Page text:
Editor: I am getting sick and tired of Desert Storm. The troops did not do anything heroic. Good press releases from the Pentagon as usual. This was not a country-to-country war. It was a conflict to get the oil back to the oil barons _ which was accomplished. (How many votes will this bring?) Also a harsh reprimand to the people in the southern states to vote the elephant or else another conflict to show who is boss.
God Bless America. What is the story on the flag? We still got one? Answer.
'Nam was a money-making conflict. Still, we lost 50,000 American boys. Desert Storm was another money conflict. Even so, we lost X-number of Americans. Why? And to further the situation, we have a number of Americans still there. Why?
Colonel Bill Regan
If you see a problem,
why not try to solve it?
Editor: This is in response to William Joseph Kontyko's column castigating Sheriff Jim Gillum.
Mr. Kontyko states that the sheriff is a key representative of the Republican Party in Pasco County. I thought he was a representative of all the people regardless of their political affiliation. He further states that "the principles of the Republican Party are founded on good government." I wonder if he is familiar with the Teapot Dome scandal during the Harding administration or the close ties of the Republican administration of Mayor William Hale Thompson with the Capone mob in Chicago.
In his book, Police Administration, O.
W. Wilson, late dean emeritus of the School of Criminology of UCLA and former superintendent of the Chicago police, states, "The only man who never makes a mistake is the one who does nothing. So long as there are police departments, there will be errors of judgment, operations that fail to turn out as planned and acts that are justifiably subject to criticism." Wilson further asserts, "Criticism may sometimes be dissipated by handing back a stiff problem to the critics for solution." In other words, let Mr. Kontyko run for sheriff if he thinks he can do a better job.
Richard E. McGoldrick
People rise above baser
instincts, do right thing
Editor: Re: "More tolerance of homosexuals will lead to better world," by Ira Youdovin.
Rabbi Youdovin must be as pleased as I am at the outcome of the debate on the issue of gay and lesbian civil rights. Every once in a while, we human beings rise above our baser instincts, listen to our inner voice of reason and do the right thing. This is what happened when the men and women on the Tampa City Council and Hillsborough County Commission enacted their anti-discrimination ordinances.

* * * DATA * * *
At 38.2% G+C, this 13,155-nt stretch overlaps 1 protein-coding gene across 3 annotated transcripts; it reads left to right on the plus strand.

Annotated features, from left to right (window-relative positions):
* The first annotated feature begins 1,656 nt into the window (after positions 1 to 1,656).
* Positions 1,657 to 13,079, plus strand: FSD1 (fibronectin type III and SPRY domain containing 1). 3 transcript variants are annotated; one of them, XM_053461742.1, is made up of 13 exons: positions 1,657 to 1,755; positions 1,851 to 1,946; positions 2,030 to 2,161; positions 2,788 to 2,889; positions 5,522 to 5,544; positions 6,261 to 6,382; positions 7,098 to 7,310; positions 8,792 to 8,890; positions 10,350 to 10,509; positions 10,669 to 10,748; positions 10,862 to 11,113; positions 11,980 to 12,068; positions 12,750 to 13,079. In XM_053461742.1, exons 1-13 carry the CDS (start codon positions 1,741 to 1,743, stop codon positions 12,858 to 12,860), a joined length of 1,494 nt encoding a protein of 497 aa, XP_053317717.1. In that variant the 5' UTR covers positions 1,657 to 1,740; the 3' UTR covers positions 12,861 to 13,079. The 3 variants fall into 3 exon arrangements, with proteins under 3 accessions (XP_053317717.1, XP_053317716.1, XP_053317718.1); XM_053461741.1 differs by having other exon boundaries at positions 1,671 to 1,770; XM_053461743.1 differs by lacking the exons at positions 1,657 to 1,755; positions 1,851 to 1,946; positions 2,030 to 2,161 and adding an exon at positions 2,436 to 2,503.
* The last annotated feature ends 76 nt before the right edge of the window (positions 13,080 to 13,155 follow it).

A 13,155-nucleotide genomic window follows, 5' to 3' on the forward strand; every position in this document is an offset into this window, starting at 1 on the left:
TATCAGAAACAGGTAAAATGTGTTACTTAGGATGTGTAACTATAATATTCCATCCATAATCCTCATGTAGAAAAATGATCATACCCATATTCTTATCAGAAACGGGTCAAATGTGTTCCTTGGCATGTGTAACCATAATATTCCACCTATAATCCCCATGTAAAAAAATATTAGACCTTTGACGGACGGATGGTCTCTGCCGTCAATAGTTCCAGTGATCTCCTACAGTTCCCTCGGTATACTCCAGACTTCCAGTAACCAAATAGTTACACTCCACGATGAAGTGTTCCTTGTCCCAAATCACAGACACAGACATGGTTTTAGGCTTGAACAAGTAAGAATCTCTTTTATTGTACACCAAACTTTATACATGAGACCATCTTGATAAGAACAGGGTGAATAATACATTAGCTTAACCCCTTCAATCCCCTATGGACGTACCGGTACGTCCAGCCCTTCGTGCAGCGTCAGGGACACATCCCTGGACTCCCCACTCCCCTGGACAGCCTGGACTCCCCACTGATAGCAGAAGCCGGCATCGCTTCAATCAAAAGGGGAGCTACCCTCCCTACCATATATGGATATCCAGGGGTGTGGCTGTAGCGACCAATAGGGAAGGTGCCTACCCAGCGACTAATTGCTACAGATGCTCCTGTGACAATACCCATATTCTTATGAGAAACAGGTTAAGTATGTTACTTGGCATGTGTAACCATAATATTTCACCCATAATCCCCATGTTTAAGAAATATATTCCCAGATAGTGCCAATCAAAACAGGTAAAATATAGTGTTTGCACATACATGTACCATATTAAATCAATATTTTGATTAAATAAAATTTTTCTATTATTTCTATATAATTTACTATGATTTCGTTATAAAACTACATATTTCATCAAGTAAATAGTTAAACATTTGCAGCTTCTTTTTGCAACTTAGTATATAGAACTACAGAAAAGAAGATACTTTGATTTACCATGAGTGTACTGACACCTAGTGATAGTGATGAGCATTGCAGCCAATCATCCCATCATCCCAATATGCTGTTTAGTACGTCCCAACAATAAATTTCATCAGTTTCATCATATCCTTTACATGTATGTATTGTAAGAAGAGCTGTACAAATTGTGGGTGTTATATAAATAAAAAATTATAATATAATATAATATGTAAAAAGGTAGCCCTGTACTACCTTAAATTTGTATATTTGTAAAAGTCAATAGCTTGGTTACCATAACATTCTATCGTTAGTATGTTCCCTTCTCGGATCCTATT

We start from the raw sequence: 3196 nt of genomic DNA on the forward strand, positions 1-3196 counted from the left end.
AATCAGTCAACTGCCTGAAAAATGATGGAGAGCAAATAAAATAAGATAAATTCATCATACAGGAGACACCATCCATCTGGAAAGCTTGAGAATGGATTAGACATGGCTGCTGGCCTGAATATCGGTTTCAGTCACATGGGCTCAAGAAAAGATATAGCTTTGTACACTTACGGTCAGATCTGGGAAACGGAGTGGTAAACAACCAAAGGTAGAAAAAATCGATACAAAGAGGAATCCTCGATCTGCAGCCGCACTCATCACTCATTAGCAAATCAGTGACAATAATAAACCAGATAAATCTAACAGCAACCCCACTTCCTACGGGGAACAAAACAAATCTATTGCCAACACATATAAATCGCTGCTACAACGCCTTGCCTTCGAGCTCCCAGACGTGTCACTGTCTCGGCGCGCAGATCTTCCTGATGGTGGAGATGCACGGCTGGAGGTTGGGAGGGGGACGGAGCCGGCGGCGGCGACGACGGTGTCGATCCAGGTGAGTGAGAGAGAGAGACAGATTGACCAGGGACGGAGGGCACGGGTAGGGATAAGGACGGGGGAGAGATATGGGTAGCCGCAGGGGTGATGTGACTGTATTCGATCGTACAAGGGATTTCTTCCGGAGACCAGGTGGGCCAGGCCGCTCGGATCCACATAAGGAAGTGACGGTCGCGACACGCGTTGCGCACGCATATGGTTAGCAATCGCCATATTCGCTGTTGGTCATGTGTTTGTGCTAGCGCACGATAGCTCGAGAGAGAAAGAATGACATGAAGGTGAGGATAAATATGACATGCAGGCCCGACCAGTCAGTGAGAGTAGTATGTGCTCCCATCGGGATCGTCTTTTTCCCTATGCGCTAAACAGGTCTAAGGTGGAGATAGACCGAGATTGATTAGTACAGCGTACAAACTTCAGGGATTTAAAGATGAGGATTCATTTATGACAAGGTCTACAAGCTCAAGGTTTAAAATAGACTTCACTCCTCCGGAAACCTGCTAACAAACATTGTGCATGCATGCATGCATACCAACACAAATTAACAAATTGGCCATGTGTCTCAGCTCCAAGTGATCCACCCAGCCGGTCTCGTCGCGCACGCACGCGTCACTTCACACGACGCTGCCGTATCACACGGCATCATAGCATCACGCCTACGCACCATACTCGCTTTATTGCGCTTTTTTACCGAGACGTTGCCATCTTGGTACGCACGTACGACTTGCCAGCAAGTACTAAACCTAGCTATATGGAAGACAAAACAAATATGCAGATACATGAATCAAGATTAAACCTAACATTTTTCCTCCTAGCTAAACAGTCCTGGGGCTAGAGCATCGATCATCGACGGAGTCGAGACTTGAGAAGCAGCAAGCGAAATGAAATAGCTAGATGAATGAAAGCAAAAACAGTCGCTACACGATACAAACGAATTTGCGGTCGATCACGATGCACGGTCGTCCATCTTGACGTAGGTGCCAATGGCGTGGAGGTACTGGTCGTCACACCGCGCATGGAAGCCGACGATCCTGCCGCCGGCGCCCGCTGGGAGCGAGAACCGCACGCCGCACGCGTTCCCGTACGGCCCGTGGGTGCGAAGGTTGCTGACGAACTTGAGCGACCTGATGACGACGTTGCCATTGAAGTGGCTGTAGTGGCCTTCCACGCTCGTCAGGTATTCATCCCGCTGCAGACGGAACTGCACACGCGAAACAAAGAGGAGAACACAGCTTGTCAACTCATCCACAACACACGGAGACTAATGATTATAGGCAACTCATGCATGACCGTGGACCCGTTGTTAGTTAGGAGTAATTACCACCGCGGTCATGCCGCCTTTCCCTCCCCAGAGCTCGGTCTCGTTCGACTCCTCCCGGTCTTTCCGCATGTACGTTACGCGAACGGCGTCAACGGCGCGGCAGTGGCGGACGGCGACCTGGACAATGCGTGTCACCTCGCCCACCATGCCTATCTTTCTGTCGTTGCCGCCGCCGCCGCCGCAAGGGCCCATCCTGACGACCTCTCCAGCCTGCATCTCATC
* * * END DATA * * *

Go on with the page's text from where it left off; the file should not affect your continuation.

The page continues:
It is Bishop Favalora's right to interpret the Bible literally. However, in the context of this debate, Scripture does not apply. Ours is a secular society, open to the practices and beliefs of all religions. Our law derives from the Constitution, not from the Christian Bible. We are a democracy, not a theocracy.
It is not necessary that Bishop Favalora approve of one's sexual orientation when the issue is the protection of one's civil rights. The Bishop should understand that homosexuals are no less entitled to this protection than heterosexuals, bisexuals or asexuals. As he continues to involve himself in such controversial debate, let us all hope that Bishop Favalora learns the importance of the separation of Church and State.
New Port Richey
Reader wants prisoners
to become organ donors
Editor: Re: Capital punishment, the application of intelligence as to whether justice is being served or vengeance.
I was going to research capital punishment through history, but that would only be boring reading. Below are some common sense facts.
1. From the time a prisoner who is to be executed is taken from his cell until he is pronounced dead, he is for all practical purposes already dead.
2. At any given moment, there are good, law-abiding citizens of our country lying in hospital beds, bring pushed around in wheelchairs, living in a world of darkness, and many other less traumatic afflictions that could be cured with our surgical transplant technology.
3. I feel justice would be served if murderers to be executed would literally pay their debt to society by giving life to compensate for life taken.
4. Fact: Transplant surgery has saved many lives already, and in the bulk of cases the donor has expired from traumatic injuries.